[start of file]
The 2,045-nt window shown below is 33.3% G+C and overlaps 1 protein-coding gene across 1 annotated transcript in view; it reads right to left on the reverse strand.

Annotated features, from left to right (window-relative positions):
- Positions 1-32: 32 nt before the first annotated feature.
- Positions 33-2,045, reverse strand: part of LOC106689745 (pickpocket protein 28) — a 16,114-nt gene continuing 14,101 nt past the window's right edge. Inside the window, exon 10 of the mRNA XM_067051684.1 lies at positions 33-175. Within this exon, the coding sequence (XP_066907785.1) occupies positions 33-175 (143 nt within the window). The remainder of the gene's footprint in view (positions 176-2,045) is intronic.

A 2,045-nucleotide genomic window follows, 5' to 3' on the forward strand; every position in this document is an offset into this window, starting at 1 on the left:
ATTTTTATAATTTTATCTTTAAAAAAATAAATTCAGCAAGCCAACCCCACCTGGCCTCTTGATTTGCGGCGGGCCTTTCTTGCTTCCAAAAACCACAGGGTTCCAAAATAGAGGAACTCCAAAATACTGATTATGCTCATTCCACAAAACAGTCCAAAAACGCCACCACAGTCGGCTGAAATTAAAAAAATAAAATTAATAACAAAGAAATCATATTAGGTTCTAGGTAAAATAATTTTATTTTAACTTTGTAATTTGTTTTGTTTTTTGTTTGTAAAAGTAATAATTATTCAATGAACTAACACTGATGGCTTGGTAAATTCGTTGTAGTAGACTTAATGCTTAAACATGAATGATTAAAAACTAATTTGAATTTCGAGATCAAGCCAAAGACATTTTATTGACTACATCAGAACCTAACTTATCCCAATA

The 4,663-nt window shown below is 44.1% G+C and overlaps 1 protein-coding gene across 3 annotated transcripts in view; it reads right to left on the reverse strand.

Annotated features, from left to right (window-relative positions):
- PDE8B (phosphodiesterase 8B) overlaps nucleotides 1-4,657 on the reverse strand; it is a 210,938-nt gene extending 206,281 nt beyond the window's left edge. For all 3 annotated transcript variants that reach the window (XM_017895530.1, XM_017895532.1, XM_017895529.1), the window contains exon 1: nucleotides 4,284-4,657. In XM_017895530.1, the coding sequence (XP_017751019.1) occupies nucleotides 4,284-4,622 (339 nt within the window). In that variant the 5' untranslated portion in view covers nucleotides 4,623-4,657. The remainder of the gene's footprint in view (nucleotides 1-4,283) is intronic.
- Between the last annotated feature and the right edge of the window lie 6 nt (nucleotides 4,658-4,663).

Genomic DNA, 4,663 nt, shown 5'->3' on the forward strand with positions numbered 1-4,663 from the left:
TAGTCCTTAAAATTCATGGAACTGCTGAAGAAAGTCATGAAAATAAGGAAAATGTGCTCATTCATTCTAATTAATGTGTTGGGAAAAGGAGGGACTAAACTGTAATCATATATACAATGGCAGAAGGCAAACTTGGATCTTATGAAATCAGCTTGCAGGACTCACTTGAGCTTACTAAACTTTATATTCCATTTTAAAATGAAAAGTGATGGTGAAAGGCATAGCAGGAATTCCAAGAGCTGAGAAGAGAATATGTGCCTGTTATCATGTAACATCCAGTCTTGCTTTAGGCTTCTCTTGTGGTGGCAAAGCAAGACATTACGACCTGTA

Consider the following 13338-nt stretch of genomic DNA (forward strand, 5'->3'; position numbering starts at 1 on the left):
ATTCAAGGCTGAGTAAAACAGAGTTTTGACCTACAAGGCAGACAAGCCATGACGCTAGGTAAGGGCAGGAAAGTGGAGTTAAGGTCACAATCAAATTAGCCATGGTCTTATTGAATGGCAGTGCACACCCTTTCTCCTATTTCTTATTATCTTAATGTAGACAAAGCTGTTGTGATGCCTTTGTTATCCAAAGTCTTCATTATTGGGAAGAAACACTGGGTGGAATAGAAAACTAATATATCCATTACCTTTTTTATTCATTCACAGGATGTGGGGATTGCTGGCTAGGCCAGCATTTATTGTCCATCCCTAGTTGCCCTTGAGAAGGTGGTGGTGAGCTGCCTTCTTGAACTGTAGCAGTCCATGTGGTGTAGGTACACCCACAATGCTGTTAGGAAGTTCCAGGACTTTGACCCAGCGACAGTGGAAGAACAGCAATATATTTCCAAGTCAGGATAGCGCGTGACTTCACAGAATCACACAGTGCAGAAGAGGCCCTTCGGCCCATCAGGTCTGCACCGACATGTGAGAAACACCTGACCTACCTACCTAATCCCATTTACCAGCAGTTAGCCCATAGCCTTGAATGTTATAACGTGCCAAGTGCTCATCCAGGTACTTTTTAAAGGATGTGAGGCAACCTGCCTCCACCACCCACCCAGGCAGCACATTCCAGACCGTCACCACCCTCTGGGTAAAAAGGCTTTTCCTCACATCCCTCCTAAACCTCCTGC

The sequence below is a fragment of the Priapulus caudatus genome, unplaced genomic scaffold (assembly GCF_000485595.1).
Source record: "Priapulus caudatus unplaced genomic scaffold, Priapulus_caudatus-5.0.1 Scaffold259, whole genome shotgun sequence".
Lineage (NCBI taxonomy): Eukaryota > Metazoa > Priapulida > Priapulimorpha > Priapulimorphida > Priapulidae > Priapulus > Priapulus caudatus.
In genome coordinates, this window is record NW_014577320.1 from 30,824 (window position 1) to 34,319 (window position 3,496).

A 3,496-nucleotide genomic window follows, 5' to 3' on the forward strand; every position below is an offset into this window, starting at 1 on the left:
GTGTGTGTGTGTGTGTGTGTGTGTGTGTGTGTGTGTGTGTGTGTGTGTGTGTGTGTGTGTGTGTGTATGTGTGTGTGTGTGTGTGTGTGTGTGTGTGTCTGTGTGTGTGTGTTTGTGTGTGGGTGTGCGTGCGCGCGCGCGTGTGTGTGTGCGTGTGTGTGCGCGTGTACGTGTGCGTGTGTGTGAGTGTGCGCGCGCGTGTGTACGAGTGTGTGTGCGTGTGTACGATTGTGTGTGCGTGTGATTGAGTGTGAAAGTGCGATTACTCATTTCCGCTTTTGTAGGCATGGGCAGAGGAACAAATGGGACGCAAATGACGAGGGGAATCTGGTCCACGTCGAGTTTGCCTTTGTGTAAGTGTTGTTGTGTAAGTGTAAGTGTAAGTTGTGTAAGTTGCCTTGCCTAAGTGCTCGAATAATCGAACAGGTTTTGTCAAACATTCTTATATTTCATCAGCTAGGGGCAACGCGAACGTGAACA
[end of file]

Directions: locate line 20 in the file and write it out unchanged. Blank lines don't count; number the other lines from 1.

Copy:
GTGTGTGTGTGTGTGTGTGTGTGTGTGTGTGTGTGTGTGTGTGTGTGTGTGTGTGTGTGTGTGTGTATGTGTGTGTGTGTGTGTGTGTGTGTGTGTGTCTGTGTGTGTGTGTTTGTGTGTGGGTGTGCGTGCGCGCGCGCGTGTGTGTGTGCGTGTGTGTGCGCGTGTACGTGTGCGTGTGTGTGAGTGTGCGCGCGCGTGTGTACGAGTGTGTGTGCGTGTGTACGATTGTGTGTGCGTGTGATTGAGTGTGAAAGTGCGATTACTCATTTCCGCTTTTGTAGGCATGGGCAGAGGAACAAATGGGACGCAAATGACGAGGGGAATCTGGTCCACGTCGAGTTTGCCTTTGTGTAAGTGTTGTTGTGTAAGTGTAAGTGTAAGTTGTGTAAGTTGCCTTGCCTAAGTGCTCGAATAATCGAACAGGTTTTGTCAAACATTCTTATATTTCATCAGCTAGGGGCAACGCGAACGTGAACA